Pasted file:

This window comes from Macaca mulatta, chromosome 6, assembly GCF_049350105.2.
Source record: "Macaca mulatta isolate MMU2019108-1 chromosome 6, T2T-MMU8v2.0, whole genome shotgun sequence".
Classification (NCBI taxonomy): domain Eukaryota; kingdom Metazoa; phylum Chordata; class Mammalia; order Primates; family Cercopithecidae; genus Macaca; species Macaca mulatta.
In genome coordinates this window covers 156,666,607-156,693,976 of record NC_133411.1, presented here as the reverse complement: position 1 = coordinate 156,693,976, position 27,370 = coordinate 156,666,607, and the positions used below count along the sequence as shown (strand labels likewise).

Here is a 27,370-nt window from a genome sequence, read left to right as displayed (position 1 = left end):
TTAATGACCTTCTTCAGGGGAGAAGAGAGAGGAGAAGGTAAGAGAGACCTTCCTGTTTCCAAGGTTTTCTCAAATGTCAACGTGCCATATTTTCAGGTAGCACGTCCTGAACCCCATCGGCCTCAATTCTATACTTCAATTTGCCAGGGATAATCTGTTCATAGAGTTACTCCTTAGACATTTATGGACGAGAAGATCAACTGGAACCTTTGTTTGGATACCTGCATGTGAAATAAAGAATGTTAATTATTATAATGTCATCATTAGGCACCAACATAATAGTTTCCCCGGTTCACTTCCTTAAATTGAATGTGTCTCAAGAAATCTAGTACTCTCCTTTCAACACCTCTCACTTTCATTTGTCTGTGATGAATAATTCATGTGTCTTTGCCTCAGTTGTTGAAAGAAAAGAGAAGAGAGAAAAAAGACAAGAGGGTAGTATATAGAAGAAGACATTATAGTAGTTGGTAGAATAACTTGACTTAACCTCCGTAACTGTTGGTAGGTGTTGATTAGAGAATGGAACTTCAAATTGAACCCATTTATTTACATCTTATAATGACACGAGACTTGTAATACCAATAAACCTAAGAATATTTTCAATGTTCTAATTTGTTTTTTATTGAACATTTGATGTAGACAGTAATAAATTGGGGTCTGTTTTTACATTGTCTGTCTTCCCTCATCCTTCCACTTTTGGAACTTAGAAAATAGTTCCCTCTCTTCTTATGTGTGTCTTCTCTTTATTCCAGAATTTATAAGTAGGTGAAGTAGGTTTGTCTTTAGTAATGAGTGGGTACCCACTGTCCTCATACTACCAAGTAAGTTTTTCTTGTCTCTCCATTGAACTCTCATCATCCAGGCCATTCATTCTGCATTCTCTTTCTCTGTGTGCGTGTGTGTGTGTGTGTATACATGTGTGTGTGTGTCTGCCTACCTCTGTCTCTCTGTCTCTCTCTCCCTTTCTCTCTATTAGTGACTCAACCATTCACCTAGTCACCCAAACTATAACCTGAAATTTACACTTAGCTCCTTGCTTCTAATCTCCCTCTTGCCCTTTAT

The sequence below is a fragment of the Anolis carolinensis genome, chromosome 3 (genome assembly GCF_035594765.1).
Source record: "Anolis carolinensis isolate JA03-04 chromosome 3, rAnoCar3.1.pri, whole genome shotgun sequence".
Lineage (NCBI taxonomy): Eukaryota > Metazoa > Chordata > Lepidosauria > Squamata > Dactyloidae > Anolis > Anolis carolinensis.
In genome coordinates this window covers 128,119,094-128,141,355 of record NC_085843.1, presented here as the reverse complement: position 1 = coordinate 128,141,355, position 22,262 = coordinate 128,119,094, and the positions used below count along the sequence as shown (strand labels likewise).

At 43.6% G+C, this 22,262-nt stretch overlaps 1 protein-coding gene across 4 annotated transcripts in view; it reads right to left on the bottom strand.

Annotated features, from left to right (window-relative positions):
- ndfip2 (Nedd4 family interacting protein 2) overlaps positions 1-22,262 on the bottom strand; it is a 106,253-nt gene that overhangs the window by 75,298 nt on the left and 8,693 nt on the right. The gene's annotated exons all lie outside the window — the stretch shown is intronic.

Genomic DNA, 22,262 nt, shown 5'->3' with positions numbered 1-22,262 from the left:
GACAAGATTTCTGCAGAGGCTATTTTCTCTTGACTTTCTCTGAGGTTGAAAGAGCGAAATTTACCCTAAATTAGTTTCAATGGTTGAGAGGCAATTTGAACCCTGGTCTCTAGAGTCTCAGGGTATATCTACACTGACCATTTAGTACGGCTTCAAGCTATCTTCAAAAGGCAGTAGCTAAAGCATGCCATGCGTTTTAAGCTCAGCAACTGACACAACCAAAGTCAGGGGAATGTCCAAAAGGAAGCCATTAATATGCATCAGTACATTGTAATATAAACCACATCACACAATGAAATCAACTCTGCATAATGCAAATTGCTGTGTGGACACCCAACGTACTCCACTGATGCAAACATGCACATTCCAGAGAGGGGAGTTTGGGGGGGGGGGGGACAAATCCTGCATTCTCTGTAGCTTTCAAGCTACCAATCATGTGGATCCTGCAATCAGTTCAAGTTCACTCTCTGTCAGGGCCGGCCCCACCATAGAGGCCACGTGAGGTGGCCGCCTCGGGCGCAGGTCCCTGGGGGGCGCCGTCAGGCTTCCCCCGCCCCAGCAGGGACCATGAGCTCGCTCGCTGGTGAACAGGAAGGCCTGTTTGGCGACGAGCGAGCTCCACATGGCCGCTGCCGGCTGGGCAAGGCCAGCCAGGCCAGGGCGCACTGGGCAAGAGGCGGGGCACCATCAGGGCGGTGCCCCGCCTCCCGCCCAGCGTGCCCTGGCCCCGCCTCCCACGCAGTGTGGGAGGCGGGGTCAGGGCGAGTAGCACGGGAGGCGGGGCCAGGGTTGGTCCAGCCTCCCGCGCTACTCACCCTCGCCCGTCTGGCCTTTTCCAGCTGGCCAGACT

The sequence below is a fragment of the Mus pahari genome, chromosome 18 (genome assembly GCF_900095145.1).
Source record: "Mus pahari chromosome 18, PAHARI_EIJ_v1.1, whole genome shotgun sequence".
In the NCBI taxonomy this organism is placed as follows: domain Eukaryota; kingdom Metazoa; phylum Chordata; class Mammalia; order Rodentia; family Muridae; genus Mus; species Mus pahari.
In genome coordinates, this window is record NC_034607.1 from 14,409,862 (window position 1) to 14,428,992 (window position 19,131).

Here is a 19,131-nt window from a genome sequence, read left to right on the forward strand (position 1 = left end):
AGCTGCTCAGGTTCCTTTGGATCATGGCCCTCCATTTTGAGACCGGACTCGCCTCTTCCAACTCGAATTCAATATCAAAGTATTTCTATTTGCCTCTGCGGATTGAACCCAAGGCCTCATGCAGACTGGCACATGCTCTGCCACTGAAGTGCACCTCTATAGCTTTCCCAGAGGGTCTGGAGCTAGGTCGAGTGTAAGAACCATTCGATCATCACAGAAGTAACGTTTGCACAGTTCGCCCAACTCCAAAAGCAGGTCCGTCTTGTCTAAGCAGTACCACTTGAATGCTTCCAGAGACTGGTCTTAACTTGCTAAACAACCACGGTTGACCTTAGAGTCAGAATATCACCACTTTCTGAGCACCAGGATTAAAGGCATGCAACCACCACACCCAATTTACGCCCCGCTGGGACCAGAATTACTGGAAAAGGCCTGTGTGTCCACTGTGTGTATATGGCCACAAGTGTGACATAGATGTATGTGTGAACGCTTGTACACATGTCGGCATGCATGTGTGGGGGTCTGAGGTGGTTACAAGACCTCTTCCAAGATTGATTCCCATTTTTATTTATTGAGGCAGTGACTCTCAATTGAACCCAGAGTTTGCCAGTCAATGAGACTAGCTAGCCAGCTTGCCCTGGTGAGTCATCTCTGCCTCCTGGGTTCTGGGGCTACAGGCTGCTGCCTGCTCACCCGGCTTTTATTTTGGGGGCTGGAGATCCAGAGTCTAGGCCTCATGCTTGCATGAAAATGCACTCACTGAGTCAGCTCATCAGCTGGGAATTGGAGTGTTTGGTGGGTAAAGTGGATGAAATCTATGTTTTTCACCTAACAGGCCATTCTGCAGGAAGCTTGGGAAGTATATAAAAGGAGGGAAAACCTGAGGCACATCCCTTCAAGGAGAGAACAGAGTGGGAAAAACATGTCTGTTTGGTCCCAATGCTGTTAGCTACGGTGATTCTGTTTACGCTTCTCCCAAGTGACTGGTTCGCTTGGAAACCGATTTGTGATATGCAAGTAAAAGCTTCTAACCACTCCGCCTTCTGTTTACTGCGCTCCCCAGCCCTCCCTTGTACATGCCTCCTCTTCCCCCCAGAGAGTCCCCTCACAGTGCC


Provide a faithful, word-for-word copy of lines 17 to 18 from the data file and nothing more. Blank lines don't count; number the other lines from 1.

Source record: "Mus pahari chromosome 18, PAHARI_EIJ_v1.1, whole genome shotgun sequence".
In the NCBI taxonomy this organism is placed as follows: domain Eukaryota; kingdom Metazoa; phylum Chordata; class Mammalia; order Rodentia; family Muridae; genus Mus; species Mus pahari.